A KTP is a three-way collaboration between a business, an academic partner and a highly qualified researcher, known as a KTP associate.
The project achieved industry-leading levels of cleaning, reducing risks of microbial contamination to patients and lowering rates of morbidity and mortality.
Endoscopes are long, thin tubes with a light and camera at one end. Due to the sensitivity of the materials and electronics they cannot be sterilised in an autoclave (a machine that uses steam under pressure), opening up high potential for microbial cross infection.
The automated prototype and new cleaning materials developed resulted in a simple five-minute treatment offering deep cleaning levels 1,000 times greater than anticipated, providing hygiene and microbial reduction levels far superior to those currently possible using conventional manual procedures.
Partnership Medical Ltd (PML), based in Stoke-on-Trent, are specialists in supplying cleaning equipment and consumables for flexible endoscopes, with more than 20 years of distributor experience. The company aims to become a leading manufacturer and provider for endoscopic departments in clinics and hospitals worldwide.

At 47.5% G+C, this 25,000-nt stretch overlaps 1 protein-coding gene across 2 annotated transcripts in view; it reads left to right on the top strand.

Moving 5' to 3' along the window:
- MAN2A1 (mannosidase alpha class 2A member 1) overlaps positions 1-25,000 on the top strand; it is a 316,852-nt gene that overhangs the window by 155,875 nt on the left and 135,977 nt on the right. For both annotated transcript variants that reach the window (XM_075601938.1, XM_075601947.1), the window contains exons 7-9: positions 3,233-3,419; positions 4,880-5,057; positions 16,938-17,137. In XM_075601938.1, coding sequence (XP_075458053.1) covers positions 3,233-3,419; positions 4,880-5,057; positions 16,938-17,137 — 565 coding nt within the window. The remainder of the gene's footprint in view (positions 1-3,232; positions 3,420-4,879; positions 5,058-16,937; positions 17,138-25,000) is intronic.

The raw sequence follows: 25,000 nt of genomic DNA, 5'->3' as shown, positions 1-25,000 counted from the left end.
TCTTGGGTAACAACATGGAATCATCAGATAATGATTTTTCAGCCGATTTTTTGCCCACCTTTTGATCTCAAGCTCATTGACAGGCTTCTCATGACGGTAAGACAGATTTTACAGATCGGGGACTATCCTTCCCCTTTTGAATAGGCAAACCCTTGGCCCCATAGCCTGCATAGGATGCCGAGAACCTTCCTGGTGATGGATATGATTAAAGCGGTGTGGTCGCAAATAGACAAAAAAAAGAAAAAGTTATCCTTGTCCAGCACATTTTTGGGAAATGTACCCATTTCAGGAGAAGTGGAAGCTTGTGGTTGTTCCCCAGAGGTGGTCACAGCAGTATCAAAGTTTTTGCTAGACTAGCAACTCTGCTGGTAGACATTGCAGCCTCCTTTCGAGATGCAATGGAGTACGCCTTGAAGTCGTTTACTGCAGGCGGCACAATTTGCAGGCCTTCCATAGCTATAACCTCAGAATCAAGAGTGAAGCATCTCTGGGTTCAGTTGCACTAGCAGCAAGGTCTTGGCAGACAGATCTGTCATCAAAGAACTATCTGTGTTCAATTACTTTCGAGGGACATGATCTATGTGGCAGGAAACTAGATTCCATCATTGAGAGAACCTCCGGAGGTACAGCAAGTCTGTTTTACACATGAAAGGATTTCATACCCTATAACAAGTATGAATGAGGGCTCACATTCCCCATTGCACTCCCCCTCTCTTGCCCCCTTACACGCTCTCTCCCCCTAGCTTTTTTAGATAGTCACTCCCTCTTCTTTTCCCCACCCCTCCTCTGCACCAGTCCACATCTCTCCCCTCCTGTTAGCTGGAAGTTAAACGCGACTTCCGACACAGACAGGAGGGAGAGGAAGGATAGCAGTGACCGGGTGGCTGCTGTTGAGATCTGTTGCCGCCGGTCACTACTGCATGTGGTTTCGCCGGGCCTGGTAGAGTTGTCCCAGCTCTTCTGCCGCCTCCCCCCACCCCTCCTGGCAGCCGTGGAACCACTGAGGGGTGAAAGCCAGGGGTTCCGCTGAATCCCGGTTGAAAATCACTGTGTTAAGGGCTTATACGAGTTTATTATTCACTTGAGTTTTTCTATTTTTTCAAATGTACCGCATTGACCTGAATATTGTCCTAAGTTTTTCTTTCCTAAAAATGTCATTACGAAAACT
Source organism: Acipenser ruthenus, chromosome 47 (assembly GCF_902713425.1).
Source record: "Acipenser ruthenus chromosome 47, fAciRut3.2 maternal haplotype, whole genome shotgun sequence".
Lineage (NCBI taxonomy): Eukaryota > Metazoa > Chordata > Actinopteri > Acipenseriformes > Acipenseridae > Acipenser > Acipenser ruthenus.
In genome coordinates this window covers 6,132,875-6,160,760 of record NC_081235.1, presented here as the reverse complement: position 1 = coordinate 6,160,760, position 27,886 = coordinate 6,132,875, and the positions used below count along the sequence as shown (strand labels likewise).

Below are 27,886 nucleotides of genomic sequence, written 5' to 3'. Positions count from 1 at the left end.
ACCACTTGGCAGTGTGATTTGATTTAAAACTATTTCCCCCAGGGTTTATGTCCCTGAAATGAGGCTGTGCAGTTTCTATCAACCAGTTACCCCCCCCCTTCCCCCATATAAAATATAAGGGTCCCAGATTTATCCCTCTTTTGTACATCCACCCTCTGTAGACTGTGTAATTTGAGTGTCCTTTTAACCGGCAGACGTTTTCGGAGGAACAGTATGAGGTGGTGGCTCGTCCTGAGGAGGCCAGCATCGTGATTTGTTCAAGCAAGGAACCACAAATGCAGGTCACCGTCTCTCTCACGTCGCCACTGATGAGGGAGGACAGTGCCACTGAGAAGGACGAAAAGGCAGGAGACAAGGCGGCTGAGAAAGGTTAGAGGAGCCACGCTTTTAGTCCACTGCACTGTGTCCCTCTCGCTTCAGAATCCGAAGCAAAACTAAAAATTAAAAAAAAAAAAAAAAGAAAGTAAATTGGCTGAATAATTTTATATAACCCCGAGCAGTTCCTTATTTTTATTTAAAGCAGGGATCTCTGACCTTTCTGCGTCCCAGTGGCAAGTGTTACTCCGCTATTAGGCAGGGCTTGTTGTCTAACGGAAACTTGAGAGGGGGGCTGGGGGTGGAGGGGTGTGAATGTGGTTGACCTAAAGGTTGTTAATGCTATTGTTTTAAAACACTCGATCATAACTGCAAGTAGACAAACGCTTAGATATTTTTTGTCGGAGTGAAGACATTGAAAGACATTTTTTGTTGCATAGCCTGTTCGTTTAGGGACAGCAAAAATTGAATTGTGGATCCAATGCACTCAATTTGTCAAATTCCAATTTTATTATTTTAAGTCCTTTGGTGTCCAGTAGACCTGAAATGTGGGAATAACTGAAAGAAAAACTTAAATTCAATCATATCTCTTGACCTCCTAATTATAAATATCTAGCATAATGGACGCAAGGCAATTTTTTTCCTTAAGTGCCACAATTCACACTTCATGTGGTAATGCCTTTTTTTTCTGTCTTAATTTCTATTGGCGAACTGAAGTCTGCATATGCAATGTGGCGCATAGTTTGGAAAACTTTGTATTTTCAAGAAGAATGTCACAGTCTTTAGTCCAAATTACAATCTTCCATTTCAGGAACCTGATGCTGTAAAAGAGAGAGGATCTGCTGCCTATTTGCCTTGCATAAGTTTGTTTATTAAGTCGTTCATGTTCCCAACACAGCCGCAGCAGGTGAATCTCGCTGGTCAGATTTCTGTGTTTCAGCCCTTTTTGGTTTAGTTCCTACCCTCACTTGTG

The academic team of the KTP included Dr Andy Sutherland, a reader in organic/polymer chemistry and a member of Aston Institute of Materials Research with expertise in mesocrystal formation and working with nanoparticles. Dr Sutherland worked alongside Dr Tony Worthington, a clinical microbiologist and associate professor in biosciences within the College of Health and Life Sciences. Dr Thien Duong took part as the KTP associate, bringing expertise in synthetic chemistry.
Justin Briggs, director of Partnership Medical, said: “The impact of the Knowledge Transfer Partnership on Partnership Medical Limited and its staff has been remarkably significant.
“The project has completely facilitated the company’s future vision to become a world-leading supplier for endoscope accessories and consumables and paved the way for the formation of a research and development department in the future.”
Dr Andy Sutherland, reader in organic/polymer chemistry at Aston University, said: “If the endoscope cleaning system we have developed successfully passes its clinical trials, it will lead to far cleaner endoscopes being used in hospitals and hopefully prevent people from dying.Accordingly, in terms of impact, we feel our KTP project has the potential to be highly significant.”
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